The biggest challenge facing health care, then, is rising cost. Currently, health care consumes more than 16 percent of GDP, and the federal government's portion amounts to 8.6 percent of GDP. That federal share is expected to grow to 20 percent of GDP by 2050. In real terms, health care sector spending is growing 2.5 percent faster than the economy. The number of those eligible for Medicare will be doubling from 40 million people to 80 million over the next 30 years, beginning with the first wave of the baby boom generation in 2011. And as a demographic sector, those over 65 account for a disproportionate percentage of health care expense. The aging of the population, the retirement of the baby boomers, expansion of the entitlement programs (e.g., the new Medicare Prescription Drug Program and rising Medicaid enrollment), and lower fertility rates have led the U.S. to a point where our healthy and growing economy cannot as easily absorb the cost of this rapid demand for medical services as it did in the past 30 years. There is a broad consensus among health policy analysts that Americans are facing an unsustainable growth in the cost of health care, particularly in Medicare and Medicaid.
Cost pressures are one of the inhibitors to development of robust emergency response approaches, but also one of the main drivers for health care reform. Strategic solutions to constrain health care spending, or, even more importantly, to enable individuals and families to secure value for money, may enable more efficient approaches to homeland security and medical emergency response requirements.
b. National versus Local Risk Assessment
Pushing down planning responsibility for first response to the local level creates a disincentive to invest. At the national level, there is clearly substantial risk that a major disaster of some sort will occur in the next few years. For a locality, the risk of a disaster in that particular community is much less. It is very difficult to justify taking money away from pressing local needs to address an event that is highly unlikely to occur. So while it makes sense to insist that local communities form specific local plans, a regional or national approach to stockpiling and positioning resources to support first response seems a wiser and more economical approach. Rapid deployment plans would be needed. Some of the strategic technology solutions to improve health care will also facilitate more centralization of expertise and real-time dissemination to remote locations. Telemedicine is an example of this capability.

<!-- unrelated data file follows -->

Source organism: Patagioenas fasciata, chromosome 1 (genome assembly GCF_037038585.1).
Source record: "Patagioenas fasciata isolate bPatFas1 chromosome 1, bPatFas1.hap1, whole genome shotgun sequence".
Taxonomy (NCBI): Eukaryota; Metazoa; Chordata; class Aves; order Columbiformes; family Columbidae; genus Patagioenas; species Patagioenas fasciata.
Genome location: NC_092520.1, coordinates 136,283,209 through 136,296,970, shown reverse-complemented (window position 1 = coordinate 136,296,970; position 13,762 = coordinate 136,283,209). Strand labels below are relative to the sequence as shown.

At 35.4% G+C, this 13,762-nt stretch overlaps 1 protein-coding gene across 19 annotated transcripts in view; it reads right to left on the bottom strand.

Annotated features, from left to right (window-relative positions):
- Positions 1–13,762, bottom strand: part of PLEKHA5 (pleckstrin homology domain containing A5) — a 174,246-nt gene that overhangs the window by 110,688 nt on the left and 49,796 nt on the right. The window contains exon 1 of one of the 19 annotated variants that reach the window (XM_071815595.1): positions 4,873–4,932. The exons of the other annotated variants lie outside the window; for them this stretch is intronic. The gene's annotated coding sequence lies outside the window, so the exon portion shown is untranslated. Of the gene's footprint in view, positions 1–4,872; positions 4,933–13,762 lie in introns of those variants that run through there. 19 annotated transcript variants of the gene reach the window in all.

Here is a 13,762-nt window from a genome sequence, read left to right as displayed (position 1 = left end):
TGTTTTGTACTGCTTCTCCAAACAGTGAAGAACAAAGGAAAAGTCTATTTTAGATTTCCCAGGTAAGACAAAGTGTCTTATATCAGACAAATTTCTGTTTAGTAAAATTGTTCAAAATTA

c. Identification and Funding of Federal Public Health Priorities
It is easy to forget our health care delivery system's interdependency with public health initiatives. Certain activities are vital to the national interest and should be funded at the federal level. An example is surveillance of animals and humans for emerging diseases. There should be a single federal agency charged with identifying critical public health priorities and educating legislators and the public on the dangers and objectives. By funding these at the national level, resources are assured for activities that are in the national interest and practitioners and other health care entities can be adequately compensated for their efforts and contributions to achieving public health objectives.
d. Pay and Incentives for Health Care Practitioners
Current pay and incentives for doctors, in both the public and the private sectors, are oriented toward performing procedures and prescribing drugs, rather than preventing illness, managing medical conditions effectively, or achieving satisfactory health outcomes. Financing influences delivery.
For emergency medicine, in particular, public and private officials should look toward changing current compensation. Compensation and measurement systems must be adapted to encourage greater efficiency and effectiveness in the delivery of care. In pursuing health care reform, policymakers should give special consideration to emergency response objectives and means of compensating practitioners for their roles in planning, training, and carrying out these essential activities. The medical profession too must be directly engaged. Without a disaster health specialty or dedicated advanced trauma centers, it is more difficult to generate and disseminate this vital expertise across the health care sector.